Tweeting the headlines: the impact of social media endorsement on young adult news readers
Metadata[+] Show full item record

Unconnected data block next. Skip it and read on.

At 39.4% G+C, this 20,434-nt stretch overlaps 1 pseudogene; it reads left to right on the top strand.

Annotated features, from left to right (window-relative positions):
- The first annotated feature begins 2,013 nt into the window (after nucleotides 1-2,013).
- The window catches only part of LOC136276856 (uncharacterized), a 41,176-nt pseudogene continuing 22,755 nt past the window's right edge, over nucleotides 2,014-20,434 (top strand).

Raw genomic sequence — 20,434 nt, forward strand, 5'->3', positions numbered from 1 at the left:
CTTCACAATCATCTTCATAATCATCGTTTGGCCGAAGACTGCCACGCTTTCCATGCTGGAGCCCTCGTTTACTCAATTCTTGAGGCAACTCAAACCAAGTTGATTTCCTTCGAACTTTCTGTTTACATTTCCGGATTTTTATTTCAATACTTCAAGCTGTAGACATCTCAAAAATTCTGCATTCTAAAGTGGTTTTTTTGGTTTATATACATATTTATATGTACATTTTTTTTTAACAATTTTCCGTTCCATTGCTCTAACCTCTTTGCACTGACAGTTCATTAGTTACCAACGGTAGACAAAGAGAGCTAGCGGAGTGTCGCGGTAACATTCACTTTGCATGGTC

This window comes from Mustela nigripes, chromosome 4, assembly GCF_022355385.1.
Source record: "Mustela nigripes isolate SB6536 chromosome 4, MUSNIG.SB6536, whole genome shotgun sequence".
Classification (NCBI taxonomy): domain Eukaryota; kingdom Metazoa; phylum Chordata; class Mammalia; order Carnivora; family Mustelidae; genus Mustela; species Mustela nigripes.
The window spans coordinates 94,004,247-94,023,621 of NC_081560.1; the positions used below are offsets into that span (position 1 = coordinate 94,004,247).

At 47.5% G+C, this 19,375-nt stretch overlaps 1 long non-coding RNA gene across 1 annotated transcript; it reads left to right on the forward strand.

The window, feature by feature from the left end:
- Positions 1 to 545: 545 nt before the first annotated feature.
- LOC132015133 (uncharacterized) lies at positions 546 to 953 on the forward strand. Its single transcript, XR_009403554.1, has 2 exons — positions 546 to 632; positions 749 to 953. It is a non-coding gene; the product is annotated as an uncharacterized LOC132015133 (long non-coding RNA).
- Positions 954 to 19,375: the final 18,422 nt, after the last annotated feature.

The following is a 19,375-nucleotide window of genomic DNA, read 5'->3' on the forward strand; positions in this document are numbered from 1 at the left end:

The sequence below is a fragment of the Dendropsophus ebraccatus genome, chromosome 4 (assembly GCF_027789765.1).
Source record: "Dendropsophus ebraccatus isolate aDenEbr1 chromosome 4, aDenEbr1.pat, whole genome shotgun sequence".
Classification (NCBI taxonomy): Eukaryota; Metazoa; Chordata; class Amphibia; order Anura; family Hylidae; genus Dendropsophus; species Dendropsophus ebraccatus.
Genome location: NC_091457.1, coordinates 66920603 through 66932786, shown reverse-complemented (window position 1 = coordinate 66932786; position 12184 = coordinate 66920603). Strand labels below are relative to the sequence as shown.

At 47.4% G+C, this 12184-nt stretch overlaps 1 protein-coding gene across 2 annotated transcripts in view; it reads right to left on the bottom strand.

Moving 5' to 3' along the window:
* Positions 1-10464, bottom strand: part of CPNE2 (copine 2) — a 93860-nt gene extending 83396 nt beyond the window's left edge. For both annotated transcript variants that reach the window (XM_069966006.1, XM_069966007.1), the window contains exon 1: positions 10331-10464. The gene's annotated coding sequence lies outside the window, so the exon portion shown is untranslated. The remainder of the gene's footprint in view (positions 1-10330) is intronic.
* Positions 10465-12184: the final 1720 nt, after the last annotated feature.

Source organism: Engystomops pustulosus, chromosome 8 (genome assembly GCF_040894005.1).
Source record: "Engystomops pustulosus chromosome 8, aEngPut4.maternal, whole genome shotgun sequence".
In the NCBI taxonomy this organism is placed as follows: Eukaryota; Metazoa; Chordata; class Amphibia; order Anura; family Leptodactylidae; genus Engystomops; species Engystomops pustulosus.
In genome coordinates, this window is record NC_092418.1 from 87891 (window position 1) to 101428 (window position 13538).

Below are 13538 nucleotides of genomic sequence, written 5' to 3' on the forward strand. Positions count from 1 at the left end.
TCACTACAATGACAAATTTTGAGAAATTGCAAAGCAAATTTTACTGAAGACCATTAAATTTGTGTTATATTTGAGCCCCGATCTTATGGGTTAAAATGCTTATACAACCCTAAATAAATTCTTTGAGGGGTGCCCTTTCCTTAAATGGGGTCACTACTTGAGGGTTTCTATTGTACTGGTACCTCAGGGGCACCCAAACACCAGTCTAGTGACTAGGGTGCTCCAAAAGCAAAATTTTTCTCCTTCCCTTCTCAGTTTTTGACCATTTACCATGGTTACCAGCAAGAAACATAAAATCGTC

Since the Internet became a mainstream form of communications in 1999, journalism has become a multi-platform discipline. Twitter is a social media site that is emerging as an avenue for getting news online. Previous research about Twitter, a social networking site that limits messages to 140 characters, has also shown Twitter's promise as a channel for news because of the speed at which information can travel and its ability to connect people. By Twitter users following people and companies, the senders have become endorsers of information. This study looked at how Twitter endorsement effects young adult news readers' perceptions of credibility, bias, interest, arousal, importance and knowledge. The 172 participants were placed into one of three conditions. The conditions were stories endorsed by a professional news media outlet tweets, stories endorsed by a peer tweets and stories not endorsed by social media at all. The study found that participants found stories endorsed by Twitter tweets more credible than the non-endorsed stories. Different media platforms also effected knowledge acquisition. Unlike previous research, which found that newer platforms decreased retention rates, this study found that knowledge acquisition was higher among participants in the professional news outlet social media endorsed news condition. However, participants' social media reading frequency did not correlate with their interest in news. Participants rated print and online news more interesting and read them more frequently.